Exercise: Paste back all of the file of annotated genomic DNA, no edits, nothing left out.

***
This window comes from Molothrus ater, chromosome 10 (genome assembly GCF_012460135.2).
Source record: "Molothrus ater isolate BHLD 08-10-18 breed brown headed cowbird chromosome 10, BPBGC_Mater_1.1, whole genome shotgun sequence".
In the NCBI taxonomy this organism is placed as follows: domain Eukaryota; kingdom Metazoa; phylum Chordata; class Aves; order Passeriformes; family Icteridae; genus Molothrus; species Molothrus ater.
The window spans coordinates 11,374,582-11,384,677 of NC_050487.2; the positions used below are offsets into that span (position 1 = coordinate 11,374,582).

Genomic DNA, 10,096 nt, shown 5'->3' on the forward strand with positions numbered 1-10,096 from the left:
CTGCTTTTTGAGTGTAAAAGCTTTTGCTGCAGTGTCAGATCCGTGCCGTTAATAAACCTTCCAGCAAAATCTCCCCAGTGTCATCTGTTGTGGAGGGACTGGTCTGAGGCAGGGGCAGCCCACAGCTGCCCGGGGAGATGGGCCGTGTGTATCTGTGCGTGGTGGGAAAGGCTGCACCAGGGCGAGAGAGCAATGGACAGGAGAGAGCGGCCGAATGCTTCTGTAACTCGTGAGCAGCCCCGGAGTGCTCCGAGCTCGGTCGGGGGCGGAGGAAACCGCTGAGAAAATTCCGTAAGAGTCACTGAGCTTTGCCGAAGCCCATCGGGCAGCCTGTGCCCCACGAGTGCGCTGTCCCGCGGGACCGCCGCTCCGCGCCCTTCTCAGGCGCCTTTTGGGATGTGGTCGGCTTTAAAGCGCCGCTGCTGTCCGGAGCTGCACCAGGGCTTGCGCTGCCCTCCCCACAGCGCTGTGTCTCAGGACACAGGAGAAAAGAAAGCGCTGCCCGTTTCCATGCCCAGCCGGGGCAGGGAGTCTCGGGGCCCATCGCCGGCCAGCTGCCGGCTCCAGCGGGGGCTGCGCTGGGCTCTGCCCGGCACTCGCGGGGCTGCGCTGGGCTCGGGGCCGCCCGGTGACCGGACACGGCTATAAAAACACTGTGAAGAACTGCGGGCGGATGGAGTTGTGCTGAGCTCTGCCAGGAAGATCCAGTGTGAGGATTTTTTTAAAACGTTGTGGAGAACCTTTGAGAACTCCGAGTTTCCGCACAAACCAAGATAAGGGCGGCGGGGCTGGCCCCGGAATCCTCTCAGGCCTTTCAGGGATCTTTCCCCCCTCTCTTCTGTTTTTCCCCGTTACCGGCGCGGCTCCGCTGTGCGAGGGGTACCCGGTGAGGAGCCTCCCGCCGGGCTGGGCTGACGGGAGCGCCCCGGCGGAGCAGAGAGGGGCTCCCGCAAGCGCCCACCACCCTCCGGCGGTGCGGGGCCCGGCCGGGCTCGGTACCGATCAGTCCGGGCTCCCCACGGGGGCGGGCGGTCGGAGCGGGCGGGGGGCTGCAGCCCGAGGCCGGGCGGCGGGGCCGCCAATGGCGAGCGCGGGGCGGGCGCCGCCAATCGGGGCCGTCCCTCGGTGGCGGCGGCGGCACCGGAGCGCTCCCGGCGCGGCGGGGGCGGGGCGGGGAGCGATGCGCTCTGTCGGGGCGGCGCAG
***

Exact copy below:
This window comes from Molothrus ater, chromosome 10 (genome assembly GCF_012460135.2).
Source record: "Molothrus ater isolate BHLD 08-10-18 breed brown headed cowbird chromosome 10, BPBGC_Mater_1.1, whole genome shotgun sequence".
In the NCBI taxonomy this organism is placed as follows: domain Eukaryota; kingdom Metazoa; phylum Chordata; class Aves; order Passeriformes; family Icteridae; genus Molothrus; species Molothrus ater.
The window spans coordinates 11,374,582-11,384,677 of NC_050487.2; the positions used below are offsets into that span (position 1 = coordinate 11,374,582).

Genomic DNA, 10,096 nt, shown 5'->3' on the forward strand with positions numbered 1-10,096 from the left:
CTGCTTTTTGAGTGTAAAAGCTTTTGCTGCAGTGTCAGATCCGTGCCGTTAATAAACCTTCCAGCAAAATCTCCCCAGTGTCATCTGTTGTGGAGGGACTGGTCTGAGGCAGGGGCAGCCCACAGCTGCCCGGGGAGATGGGCCGTGTGTATCTGTGCGTGGTGGGAAAGGCTGCACCAGGGCGAGAGAGCAATGGACAGGAGAGAGCGGCCGAATGCTTCTGTAACTCGTGAGCAGCCCCGGAGTGCTCCGAGCTCGGTCGGGGGCGGAGGAAACCGCTGAGAAAATTCCGTAAGAGTCACTGAGCTTTGCCGAAGCCCATCGGGCAGCCTGTGCCCCACGAGTGCGCTGTCCCGCGGGACCGCCGCTCCGCGCCCTTCTCAGGCGCCTTTTGGGATGTGGTCGGCTTTAAAGCGCCGCTGCTGTCCGGAGCTGCACCAGGGCTTGCGCTGCCCTCCCCACAGCGCTGTGTCTCAGGACACAGGAGAAAAGAAAGCGCTGCCCGTTTCCATGCCCAGCCGGGGCAGGGAGTCTCGGGGCCCATCGCCGGCCAGCTGCCGGCTCCAGCGGGGGCTGCGCTGGGCTCTGCCCGGCACTCGCGGGGCTGCGCTGGGCTCGGGGCCGCCCGGTGACCGGACACGGCTATAAAAACACTGTGAAGAACTGCGGGCGGATGGAGTTGTGCTGAGCTCTGCCAGGAAGATCCAGTGTGAGGATTTTTTTAAAACGTTGTGGAGAACCTTTGAGAACTCCGAGTTTCCGCACAAACCAAGATAAGGGCGGCGGGGCTGGCCCCGGAATCCTCTCAGGCCTTTCAGGGATCTTTCCCCCCTCTCTTCTGTTTTTCCCCGTTACCGGCGCGGCTCCGCTGTGCGAGGGGTACCCGGTGAGGAGCCTCCCGCCGGGCTGGGCTGACGGGAGCGCCCCGGCGGAGCAGAGAGGGGCTCCCGCAAGCGCCCACCACCCTCCGGCGGTGCGGGGCCCGGCCGGGCTCGGTACCGATCAGTCCGGGCTCCCCACGGGGGCGGGCGGTCGGAGCGGGCGGGGGGCTGCAGCCCGAGGCCGGGCGGCGGGGCCGCCAATGGCGAGCGCGGGGCGGGCGCCGCCAATCGGGGCCGTCCCTCGGTGGCGGCGGCGGCACCGGAGCGCTCCCGGCGCGGCGGGGGCGGGGCGGGGAGCGATGCGCTCTGTCGGGGCGGCGCAG